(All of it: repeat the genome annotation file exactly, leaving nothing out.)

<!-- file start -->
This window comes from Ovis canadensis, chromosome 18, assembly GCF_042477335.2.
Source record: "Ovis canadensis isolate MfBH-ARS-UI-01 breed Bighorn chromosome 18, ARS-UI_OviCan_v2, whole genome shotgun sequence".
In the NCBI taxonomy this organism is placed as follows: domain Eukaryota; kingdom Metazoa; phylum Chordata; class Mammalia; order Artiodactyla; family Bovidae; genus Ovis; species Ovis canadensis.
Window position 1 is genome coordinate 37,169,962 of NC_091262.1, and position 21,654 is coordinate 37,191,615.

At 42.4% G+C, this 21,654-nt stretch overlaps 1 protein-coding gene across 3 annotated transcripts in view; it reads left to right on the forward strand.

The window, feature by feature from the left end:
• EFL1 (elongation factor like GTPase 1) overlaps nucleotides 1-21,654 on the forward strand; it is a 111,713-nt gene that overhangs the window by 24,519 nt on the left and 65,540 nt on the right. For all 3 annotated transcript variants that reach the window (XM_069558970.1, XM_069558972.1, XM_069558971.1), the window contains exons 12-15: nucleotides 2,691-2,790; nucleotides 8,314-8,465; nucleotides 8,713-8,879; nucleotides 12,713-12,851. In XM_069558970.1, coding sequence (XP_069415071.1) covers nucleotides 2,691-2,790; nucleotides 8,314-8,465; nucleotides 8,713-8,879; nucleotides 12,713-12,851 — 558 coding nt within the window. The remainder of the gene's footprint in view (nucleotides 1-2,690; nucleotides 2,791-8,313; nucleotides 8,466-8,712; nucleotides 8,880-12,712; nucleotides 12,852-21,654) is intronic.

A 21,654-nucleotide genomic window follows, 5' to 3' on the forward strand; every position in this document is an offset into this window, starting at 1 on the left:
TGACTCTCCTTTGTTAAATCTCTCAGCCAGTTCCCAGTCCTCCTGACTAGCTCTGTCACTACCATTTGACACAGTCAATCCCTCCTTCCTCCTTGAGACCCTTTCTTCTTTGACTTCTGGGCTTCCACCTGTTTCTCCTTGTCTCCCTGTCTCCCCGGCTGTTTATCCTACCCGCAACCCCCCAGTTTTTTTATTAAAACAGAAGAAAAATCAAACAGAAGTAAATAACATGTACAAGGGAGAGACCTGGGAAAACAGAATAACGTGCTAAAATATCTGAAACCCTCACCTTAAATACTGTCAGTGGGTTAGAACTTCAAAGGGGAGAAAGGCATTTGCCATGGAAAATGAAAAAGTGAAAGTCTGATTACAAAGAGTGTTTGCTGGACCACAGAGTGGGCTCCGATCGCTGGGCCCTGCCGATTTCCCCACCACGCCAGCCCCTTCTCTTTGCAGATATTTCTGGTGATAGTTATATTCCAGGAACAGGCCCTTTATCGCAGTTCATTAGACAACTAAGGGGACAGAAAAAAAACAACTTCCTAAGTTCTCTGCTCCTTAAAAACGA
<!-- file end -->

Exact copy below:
This window comes from Ovis canadensis, chromosome 18, assembly GCF_042477335.2.
Source record: "Ovis canadensis isolate MfBH-ARS-UI-01 breed Bighorn chromosome 18, ARS-UI_OviCan_v2, whole genome shotgun sequence".
In the NCBI taxonomy this organism is placed as follows: domain Eukaryota; kingdom Metazoa; phylum Chordata; class Mammalia; order Artiodactyla; family Bovidae; genus Ovis; species Ovis canadensis.
Window position 1 is genome coordinate 37,169,962 of NC_091262.1, and position 21,654 is coordinate 37,191,615.

At 42.4% G+C, this 21,654-nt stretch overlaps 1 protein-coding gene across 3 annotated transcripts in view; it reads left to right on the forward strand.

The window, feature by feature from the left end:
• EFL1 (elongation factor like GTPase 1) overlaps nucleotides 1-21,654 on the forward strand; it is a 111,713-nt gene that overhangs the window by 24,519 nt on the left and 65,540 nt on the right. For all 3 annotated transcript variants that reach the window (XM_069558970.1, XM_069558972.1, XM_069558971.1), the window contains exons 12-15: nucleotides 2,691-2,790; nucleotides 8,314-8,465; nucleotides 8,713-8,879; nucleotides 12,713-12,851. In XM_069558970.1, coding sequence (XP_069415071.1) covers nucleotides 2,691-2,790; nucleotides 8,314-8,465; nucleotides 8,713-8,879; nucleotides 12,713-12,851 — 558 coding nt within the window. The remainder of the gene's footprint in view (nucleotides 1-2,690; nucleotides 2,791-8,313; nucleotides 8,466-8,712; nucleotides 8,880-12,712; nucleotides 12,852-21,654) is intronic.

A 21,654-nucleotide genomic window follows, 5' to 3' on the forward strand; every position in this document is an offset into this window, starting at 1 on the left:
TGACTCTCCTTTGTTAAATCTCTCAGCCAGTTCCCAGTCCTCCTGACTAGCTCTGTCACTACCATTTGACACAGTCAATCCCTCCTTCCTCCTTGAGACCCTTTCTTCTTTGACTTCTGGGCTTCCACCTGTTTCTCCTTGTCTCCCTGTCTCCCCGGCTGTTTATCCTACCCGCAACCCCCCAGTTTTTTTATTAAAACAGAAGAAAAATCAAACAGAAGTAAATAACATGTACAAGGGAGAGACCTGGGAAAACAGAATAACGTGCTAAAATATCTGAAACCCTCACCTTAAATACTGTCAGTGGGTTAGAACTTCAAAGGGGAGAAAGGCATTTGCCATGGAAAATGAAAAAGTGAAAGTCTGATTACAAAGAGTGTTTGCTGGACCACAGAGTGGGCTCCGATCGCTGGGCCCTGCCGATTTCCCCACCACGCCAGCCCCTTCTCTTTGCAGATATTTCTGGTGATAGTTATATTCCAGGAACAGGCCCTTTATCGCAGTTCATTAGACAACTAAGGGGACAGAAAAAAAACAACTTCCTAAGTTCTCTGCTCCTTAAAAACGA